On 20th May 1941 the Germans launched an airborne invasion of Crete from bases in Greece. Within ten days the Germans had taken Crete and General Freyberg had lost over 13,000 men dead or taken prisoner. The New Zealanders on the north-western edge of the island, absorbed much of the initial brunt of the attack and had been forced to withdraw over a mountain chain to ports in the south for evacuation. Charles Upham, a Second Lieutenant at the time and Sergeant Hulme were both awarded the Victoria Cross for gallantry at Crete.
The troops on Crete faced an immense struggle. Few heavy weapons were available, there were barely any radios and very little for the men to dig with. Creforce was merely infantry armed with rifles. One of New Zealand’s infantry brigades, the 10th, was formed from men who had been separated from their own units or who had lost their specialist equipment such as armoured carriers, artillery guns, trucks, radios or musical instruments. As .303 ammunition quickly ran out, many New Zealand soldiers started to use weapons from dead Germans.
Once the evacuation commenced, it became clear that not all those still on the island would escape. Eventually about 17,000 men were carried safely back to Egypt although many of the ships were damaged or sunk by air attack on the way. But when the evacuation ended there were still thousands of men left behind on Crete. These were ordered to surrender and about 6,500 did so. Others escaped into the hills and attempted to find their own way back to Egypt. Many of these did eventually escape, often with the aid of the Cretan people. Others were killed or captured later in the war.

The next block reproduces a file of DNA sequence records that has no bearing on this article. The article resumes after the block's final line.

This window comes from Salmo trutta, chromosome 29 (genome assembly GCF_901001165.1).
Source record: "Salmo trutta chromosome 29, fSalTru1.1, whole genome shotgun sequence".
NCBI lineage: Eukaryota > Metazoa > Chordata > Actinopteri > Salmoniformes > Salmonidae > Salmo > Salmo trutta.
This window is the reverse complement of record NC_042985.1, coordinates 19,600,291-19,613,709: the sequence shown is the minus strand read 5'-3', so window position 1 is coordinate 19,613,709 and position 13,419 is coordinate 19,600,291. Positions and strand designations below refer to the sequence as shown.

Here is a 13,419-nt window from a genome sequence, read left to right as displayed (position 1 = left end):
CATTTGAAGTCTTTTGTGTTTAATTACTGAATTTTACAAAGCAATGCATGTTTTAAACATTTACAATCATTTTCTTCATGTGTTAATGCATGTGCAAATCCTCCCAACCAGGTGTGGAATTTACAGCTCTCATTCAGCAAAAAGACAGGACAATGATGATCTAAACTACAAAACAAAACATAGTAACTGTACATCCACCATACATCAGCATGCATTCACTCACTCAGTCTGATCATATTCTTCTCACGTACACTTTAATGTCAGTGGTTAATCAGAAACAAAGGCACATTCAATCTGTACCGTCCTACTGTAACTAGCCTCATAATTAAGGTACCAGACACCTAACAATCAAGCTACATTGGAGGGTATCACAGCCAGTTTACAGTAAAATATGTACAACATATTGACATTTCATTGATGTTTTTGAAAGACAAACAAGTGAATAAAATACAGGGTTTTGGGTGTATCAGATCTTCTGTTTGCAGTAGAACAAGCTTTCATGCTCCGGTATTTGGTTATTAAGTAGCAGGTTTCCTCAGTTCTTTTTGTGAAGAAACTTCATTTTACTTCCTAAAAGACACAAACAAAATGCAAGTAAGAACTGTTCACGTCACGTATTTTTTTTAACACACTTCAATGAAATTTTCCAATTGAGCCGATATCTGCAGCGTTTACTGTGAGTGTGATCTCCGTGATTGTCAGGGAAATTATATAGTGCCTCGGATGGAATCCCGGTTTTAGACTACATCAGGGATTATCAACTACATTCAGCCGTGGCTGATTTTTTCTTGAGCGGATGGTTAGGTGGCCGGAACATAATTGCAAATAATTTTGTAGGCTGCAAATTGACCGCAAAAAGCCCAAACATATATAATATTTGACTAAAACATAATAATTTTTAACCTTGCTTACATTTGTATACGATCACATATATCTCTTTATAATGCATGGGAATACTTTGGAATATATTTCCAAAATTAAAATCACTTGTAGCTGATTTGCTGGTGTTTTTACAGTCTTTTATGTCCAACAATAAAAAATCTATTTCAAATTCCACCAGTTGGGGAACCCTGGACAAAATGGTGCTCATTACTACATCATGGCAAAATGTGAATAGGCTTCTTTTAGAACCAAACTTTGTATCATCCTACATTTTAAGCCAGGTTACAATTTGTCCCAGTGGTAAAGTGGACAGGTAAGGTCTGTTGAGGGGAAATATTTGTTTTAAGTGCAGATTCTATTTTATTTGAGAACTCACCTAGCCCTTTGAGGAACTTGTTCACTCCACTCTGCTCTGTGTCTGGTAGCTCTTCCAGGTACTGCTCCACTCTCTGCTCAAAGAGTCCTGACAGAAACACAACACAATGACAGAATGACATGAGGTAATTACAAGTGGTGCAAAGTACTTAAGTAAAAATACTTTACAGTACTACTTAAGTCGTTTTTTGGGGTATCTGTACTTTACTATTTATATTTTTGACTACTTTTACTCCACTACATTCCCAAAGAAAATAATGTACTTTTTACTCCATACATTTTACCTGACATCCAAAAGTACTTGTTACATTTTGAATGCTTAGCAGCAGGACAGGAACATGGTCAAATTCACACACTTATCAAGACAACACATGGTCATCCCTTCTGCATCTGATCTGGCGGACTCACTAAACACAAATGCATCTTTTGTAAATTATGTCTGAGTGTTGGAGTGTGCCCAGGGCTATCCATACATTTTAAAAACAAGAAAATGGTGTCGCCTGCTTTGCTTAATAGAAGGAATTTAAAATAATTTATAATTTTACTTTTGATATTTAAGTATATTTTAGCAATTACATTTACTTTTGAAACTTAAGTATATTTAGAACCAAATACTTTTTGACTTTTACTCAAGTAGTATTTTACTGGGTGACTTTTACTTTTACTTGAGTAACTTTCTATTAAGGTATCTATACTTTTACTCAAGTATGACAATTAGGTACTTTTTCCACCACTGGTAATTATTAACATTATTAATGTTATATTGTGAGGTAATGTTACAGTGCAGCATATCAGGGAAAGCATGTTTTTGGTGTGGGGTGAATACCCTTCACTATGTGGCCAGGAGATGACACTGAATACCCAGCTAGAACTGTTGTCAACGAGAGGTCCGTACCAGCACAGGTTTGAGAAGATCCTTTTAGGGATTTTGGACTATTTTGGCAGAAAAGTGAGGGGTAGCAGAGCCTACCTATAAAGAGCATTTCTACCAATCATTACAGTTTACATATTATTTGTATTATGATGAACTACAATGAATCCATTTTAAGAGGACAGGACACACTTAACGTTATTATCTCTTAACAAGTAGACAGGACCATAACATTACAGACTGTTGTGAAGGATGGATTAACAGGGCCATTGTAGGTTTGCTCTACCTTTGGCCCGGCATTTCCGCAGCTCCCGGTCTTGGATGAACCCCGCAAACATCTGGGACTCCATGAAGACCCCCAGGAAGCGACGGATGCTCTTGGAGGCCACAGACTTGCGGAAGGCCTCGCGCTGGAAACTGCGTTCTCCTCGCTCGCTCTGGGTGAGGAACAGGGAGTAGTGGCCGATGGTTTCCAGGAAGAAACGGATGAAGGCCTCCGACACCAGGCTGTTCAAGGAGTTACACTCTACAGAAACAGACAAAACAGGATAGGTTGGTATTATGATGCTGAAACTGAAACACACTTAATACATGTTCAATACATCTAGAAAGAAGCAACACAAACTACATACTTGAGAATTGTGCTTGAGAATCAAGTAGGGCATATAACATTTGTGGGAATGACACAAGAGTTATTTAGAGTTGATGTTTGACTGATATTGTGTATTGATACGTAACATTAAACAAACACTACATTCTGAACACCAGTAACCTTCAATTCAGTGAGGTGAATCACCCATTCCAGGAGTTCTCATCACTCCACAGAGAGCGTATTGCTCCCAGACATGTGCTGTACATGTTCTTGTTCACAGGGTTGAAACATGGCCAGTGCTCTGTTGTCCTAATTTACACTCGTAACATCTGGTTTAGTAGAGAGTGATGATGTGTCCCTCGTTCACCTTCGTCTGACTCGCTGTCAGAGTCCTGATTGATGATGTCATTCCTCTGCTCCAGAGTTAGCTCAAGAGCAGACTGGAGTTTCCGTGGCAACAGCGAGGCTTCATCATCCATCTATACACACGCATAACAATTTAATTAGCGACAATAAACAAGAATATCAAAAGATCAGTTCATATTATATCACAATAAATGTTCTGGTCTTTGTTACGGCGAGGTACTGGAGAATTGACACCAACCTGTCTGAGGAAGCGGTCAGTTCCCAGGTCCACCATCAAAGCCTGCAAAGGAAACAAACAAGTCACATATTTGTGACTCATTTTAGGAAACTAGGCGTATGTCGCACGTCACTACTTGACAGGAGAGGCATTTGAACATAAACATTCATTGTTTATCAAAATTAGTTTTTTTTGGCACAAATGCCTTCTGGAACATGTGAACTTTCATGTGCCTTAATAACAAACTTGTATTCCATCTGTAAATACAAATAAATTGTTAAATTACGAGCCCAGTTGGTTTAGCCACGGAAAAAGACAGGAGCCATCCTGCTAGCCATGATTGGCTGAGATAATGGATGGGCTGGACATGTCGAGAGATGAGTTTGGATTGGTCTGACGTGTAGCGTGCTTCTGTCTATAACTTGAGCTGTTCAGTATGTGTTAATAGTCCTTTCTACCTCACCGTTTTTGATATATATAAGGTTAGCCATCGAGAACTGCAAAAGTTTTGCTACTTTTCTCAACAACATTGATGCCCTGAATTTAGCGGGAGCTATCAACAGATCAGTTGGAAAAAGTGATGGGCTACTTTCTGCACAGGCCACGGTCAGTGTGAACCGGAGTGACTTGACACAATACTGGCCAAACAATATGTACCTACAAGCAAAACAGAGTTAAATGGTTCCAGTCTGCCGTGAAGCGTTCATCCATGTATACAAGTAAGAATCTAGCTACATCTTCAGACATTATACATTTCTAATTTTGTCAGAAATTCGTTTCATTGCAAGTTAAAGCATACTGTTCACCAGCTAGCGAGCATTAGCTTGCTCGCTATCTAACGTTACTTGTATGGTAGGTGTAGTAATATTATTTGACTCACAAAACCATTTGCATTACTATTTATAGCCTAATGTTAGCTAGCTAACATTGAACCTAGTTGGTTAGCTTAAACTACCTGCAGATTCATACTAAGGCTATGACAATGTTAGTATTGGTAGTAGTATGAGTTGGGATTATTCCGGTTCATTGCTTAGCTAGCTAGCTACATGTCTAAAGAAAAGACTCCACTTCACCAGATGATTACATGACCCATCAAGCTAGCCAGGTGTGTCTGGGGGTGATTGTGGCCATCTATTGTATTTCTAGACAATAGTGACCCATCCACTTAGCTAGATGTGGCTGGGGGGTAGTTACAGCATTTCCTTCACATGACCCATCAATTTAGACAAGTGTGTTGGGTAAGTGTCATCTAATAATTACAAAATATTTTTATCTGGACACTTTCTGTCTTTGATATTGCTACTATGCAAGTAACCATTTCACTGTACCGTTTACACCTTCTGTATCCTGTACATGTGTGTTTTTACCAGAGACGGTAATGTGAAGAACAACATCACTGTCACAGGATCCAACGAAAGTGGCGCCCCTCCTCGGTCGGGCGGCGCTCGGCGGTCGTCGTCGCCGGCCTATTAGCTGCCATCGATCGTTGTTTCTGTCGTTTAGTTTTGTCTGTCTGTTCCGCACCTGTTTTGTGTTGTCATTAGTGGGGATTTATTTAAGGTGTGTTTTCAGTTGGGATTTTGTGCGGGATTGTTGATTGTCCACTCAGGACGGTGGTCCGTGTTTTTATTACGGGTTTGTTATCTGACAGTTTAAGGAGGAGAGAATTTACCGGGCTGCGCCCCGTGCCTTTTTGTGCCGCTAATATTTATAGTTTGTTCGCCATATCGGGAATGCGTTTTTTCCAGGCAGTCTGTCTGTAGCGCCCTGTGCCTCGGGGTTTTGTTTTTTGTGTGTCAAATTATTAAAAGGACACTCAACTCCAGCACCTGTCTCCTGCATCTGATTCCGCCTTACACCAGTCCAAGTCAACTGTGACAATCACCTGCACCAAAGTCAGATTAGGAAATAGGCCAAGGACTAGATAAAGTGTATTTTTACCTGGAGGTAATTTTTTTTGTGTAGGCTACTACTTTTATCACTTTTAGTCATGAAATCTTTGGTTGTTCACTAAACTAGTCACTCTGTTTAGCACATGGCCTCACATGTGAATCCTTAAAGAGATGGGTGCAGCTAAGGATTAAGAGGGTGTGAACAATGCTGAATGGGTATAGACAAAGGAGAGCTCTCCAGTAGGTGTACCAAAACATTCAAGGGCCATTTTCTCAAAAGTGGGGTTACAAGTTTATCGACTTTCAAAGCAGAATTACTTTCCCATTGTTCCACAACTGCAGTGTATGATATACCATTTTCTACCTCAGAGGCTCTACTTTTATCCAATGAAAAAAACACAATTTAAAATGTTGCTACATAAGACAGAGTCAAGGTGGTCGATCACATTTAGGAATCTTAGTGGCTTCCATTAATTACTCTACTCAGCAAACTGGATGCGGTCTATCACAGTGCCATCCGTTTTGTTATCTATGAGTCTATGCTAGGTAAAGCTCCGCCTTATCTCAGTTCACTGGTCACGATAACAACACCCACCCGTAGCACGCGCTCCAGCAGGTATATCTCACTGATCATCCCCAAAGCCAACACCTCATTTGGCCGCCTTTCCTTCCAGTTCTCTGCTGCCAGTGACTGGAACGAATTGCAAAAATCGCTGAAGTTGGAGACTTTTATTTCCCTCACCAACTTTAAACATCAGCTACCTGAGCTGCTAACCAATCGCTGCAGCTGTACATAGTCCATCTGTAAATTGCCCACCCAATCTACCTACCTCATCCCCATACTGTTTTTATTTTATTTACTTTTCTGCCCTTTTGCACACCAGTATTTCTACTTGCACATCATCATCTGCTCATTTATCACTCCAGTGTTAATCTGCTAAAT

New Zealand casualties were also high and included many unfortunates who had to spend the next four years in prison camps in Italy or Germany. New Zealand casualties in just ten days of fighting were 671 killed, 967 wounded and 2,180 captured; a total of 3,818. The total number of New Zealanders on Crete at the start of the action was only 11,859 so the casualty figure is actually 32% of the New Zealanders involved.
The people of Crete also fiercely resisted the German occupation of their island and sheltered many New Zealand soldiers left behind after the evacuation. After the war, a commemoration service was held on the island and the Cretan people attended in great numbers to show respect for the foreigners who died defending their homes. Even today, New Zealand tourists are welcomed on Crete as descendants of the Kiwi soldiers who fought and died there.